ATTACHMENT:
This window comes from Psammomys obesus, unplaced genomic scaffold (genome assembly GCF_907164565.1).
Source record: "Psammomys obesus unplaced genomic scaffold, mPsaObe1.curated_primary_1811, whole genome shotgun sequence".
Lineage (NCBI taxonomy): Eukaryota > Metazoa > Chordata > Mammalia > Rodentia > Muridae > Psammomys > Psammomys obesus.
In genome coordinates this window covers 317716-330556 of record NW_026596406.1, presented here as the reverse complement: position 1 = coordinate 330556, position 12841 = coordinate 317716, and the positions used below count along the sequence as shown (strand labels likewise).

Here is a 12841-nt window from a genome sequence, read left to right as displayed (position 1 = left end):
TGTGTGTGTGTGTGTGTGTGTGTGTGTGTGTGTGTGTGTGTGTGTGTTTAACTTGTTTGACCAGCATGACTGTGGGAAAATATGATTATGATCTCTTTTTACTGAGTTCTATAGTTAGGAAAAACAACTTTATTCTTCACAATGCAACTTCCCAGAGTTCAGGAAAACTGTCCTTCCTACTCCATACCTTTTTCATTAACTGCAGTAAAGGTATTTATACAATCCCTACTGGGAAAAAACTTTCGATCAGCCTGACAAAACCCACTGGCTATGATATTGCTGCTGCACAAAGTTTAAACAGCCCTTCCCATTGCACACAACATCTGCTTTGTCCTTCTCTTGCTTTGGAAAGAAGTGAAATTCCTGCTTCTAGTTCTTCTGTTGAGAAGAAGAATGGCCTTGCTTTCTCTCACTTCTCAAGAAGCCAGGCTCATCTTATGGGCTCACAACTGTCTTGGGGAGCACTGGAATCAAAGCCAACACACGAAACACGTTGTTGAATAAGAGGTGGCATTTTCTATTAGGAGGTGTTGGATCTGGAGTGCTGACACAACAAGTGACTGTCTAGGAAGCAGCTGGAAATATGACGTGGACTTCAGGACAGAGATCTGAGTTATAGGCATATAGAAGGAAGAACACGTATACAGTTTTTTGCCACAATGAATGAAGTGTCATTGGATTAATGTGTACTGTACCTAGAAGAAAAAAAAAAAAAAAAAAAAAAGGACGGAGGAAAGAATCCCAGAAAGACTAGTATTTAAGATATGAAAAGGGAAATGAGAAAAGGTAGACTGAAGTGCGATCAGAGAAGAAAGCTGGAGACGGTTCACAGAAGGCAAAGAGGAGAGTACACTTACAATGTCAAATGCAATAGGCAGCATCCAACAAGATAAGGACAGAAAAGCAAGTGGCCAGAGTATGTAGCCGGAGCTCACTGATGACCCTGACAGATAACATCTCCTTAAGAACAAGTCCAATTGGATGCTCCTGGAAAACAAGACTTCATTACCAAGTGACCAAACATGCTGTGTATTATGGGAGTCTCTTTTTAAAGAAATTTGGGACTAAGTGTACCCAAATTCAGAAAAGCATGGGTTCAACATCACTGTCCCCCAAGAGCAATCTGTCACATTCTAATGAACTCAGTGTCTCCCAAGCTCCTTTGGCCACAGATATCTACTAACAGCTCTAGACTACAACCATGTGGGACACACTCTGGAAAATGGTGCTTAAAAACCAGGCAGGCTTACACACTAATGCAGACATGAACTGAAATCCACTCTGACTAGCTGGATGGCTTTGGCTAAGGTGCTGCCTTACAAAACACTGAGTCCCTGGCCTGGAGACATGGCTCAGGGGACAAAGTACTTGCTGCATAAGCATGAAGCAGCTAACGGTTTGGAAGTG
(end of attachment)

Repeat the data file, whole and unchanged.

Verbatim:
This window comes from Psammomys obesus, unplaced genomic scaffold (genome assembly GCF_907164565.1).
Source record: "Psammomys obesus unplaced genomic scaffold, mPsaObe1.curated_primary_1811, whole genome shotgun sequence".
Lineage (NCBI taxonomy): Eukaryota > Metazoa > Chordata > Mammalia > Rodentia > Muridae > Psammomys > Psammomys obesus.
In genome coordinates this window covers 317716-330556 of record NW_026596406.1, presented here as the reverse complement: position 1 = coordinate 330556, position 12841 = coordinate 317716, and the positions used below count along the sequence as shown (strand labels likewise).

Here is a 12841-nt window from a genome sequence, read left to right as displayed (position 1 = left end):
TGTGTGTGTGTGTGTGTGTGTGTGTGTGTGTGTGTGTGTGTGTGTGTTTAACTTGTTTGACCAGCATGACTGTGGGAAAATATGATTATGATCTCTTTTTACTGAGTTCTATAGTTAGGAAAAACAACTTTATTCTTCACAATGCAACTTCCCAGAGTTCAGGAAAACTGTCCTTCCTACTCCATACCTTTTTCATTAACTGCAGTAAAGGTATTTATACAATCCCTACTGGGAAAAAACTTTCGATCAGCCTGACAAAACCCACTGGCTATGATATTGCTGCTGCACAAAGTTTAAACAGCCCTTCCCATTGCACACAACATCTGCTTTGTCCTTCTCTTGCTTTGGAAAGAAGTGAAATTCCTGCTTCTAGTTCTTCTGTTGAGAAGAAGAATGGCCTTGCTTTCTCTCACTTCTCAAGAAGCCAGGCTCATCTTATGGGCTCACAACTGTCTTGGGGAGCACTGGAATCAAAGCCAACACACGAAACACGTTGTTGAATAAGAGGTGGCATTTTCTATTAGGAGGTGTTGGATCTGGAGTGCTGACACAACAAGTGACTGTCTAGGAAGCAGCTGGAAATATGACGTGGACTTCAGGACAGAGATCTGAGTTATAGGCATATAGAAGGAAGAACACGTATACAGTTTTTTGCCACAATGAATGAAGTGTCATTGGATTAATGTGTACTGTACCTAGAAGAAAAAAAAAAAAAAAAAAAAAAGGACGGAGGAAAGAATCCCAGAAAGACTAGTATTTAAGATATGAAAAGGGAAATGAGAAAAGGTAGACTGAAGTGCGATCAGAGAAGAAAGCTGGAGACGGTTCACAGAAGGCAAAGAGGAGAGTACACTTACAATGTCAAATGCAATAGGCAGCATCCAACAAGATAAGGACAGAAAAGCAAGTGGCCAGAGTATGTAGCCGGAGCTCACTGATGACCCTGACAGATAACATCTCCTTAAGAACAAGTCCAATTGGATGCTCCTGGAAAACAAGACTTCATTACCAAGTGACCAAACATGCTGTGTATTATGGGAGTCTCTTTTTAAAGAAATTTGGGACTAAGTGTACCCAAATTCAGAAAAGCATGGGTTCAACATCACTGTCCCCCAAGAGCAATCTGTCACATTCTAATGAACTCAGTGTCTCCCAAGCTCCTTTGGCCACAGATATCTACTAACAGCTCTAGACTACAACCATGTGGGACACACTCTGGAAAATGGTGCTTAAAAACCAGGCAGGCTTACACACTAATGCAGACATGAACTGAAATCCACTCTGACTAGCTGGATGGCTTTGGCTAAGGTGCTGCCTTACAAAACACTGAGTCCCTGGCCTGGAGACATGGCTCAGGGGACAAAGTACTTGCTGCATAAGCATGAAGCAGCTAACGGTTTGGAAGTG